Researchers say they have uncovered the first evidence that nerves situated in the stomach follow a circadian rhythm and limit a person’s food intake to certain times throughout the day. This is according to a study published in The Journal of Neuroscience.

Investigators from the University of Adelaide in Australia say their findings may lead to insight into how the stomach tells the brain we are hungry or full.

To reach their findings, the researchers analyzed 8-week-old mice to determine how nerves in the stomach respond to “stretch” – a process that occurs following food intake at 3-hourly intervals throughout the day.

According to Dr. Stephen Kentish, of the University of Adelaide’s Nerve-Gut Research Laboratory, these nerves are responsible for telling the brain how much food a person has eaten, and when to stop eating.

But their study found that the nerves in the gut have minimal sensitivity during times of the day that are associated with being awake.

“This means more food can be consumed before we feel full at times of high activity, when more energy is required,” Dr. Kentish explains.

However, with a change in the day-night cycle to a period associated with sleeping, the nerves in the stomach become more sensitive to stretch, signaling fullness to the brain quicker and thus limiting food intake.

This variation repeats every 24 hours in a circadian manner, with the nerves acting as a clock to coordinate food intake with energy requirements.”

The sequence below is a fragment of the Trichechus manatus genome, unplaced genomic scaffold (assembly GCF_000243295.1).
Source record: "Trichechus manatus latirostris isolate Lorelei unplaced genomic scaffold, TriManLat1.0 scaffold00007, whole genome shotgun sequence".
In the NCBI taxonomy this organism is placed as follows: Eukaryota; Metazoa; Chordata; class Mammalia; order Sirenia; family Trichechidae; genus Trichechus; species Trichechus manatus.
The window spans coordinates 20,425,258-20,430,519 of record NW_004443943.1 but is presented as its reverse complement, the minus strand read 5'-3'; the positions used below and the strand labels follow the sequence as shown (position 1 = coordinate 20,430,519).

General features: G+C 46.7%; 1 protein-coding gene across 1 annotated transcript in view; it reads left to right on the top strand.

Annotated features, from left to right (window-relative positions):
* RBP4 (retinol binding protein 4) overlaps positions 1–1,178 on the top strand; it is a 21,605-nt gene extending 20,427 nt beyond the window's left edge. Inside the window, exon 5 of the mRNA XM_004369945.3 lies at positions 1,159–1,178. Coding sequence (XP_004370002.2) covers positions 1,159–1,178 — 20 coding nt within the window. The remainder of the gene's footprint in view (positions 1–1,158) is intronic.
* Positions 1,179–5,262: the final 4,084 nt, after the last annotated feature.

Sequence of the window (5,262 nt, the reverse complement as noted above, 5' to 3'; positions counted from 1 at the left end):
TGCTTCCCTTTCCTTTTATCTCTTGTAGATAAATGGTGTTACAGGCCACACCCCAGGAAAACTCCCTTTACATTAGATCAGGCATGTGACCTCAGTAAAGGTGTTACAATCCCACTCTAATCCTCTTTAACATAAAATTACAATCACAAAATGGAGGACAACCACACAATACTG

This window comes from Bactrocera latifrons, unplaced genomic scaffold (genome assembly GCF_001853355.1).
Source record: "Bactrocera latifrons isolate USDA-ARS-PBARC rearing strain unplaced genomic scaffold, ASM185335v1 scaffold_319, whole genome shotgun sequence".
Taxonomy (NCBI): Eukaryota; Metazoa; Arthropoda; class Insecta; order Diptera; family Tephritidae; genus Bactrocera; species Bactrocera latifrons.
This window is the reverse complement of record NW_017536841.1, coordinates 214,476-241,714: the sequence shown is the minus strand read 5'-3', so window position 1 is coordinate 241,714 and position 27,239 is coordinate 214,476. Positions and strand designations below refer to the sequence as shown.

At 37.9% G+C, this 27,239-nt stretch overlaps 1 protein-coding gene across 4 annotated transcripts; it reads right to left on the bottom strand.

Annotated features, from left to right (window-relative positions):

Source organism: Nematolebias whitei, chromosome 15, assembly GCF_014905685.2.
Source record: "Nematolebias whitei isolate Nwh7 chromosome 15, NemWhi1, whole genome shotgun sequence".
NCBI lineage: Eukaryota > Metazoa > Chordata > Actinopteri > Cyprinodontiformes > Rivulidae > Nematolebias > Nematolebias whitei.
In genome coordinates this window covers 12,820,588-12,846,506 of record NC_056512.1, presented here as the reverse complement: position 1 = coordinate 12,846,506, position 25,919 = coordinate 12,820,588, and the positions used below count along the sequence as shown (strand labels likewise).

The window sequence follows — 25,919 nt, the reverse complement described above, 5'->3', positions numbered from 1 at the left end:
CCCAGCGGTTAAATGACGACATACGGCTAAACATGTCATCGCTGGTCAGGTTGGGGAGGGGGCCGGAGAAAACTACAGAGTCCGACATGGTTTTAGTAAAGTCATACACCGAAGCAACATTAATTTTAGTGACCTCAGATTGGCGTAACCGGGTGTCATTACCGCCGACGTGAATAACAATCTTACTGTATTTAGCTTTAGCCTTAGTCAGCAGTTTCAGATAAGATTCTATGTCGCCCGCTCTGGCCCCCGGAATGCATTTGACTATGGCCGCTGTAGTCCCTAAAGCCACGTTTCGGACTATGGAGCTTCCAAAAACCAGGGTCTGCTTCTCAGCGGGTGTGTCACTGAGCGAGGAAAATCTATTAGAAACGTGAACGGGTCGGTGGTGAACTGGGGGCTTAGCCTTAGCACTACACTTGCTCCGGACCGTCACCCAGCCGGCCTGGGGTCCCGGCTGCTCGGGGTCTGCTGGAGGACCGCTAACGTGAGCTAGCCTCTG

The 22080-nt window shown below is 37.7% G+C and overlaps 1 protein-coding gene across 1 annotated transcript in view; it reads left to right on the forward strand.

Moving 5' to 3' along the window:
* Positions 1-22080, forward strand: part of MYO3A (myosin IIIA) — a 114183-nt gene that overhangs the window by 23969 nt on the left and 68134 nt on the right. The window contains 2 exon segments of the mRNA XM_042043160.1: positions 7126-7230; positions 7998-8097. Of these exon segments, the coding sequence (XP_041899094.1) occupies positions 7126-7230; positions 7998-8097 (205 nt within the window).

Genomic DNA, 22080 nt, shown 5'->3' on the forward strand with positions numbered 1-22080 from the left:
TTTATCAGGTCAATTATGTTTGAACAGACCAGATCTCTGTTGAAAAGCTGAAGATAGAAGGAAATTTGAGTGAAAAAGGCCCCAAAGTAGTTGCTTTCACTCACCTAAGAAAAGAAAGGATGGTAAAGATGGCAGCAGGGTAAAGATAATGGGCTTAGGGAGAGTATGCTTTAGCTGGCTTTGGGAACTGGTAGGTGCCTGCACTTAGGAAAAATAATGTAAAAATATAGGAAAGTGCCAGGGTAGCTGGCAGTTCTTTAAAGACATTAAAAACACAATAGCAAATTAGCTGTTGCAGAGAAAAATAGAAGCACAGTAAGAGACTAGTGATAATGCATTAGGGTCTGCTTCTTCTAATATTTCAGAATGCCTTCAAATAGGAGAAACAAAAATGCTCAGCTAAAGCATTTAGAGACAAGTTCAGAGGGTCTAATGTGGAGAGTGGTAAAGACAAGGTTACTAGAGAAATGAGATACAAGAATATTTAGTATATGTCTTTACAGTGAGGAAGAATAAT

Although this study was conducted in mice, the investigators believe the same process applies to the human body.

“Our theory is that the same variations in nerve responses exist in human stomachs, with the gut nerves being less sensitive to fullness during the day and more sensitive at night,” says Dr. Kentish.

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Researchers say that nerves in the stomach ‘act as a clock,’ which limits a person’s food intake to certain times of the day.

The researchers say their findings could lead to to discoveries regarding how people’s eating habits could be affected by changes in their circadian clock.

Associate Prof. Amanda Page, of the University of Adelaide and leader of the study, uses the example of shift workers, who are more likely to experience sleep disruptions and irregular eating habits.

Previous research has suggested that nurses who work long shifts, overtime or other adverse work schedules may be more prone to obesity.

The investigators say they are now conducting further research to see how changes to the circadian rhythm impacts eating behavior, and how the nerves in the stomach react to the changes.

Medical News Today recently reported on a study suggesting that a “hunger gene” called KSR2 may be responsible for hunger pangs in individuals who are obese.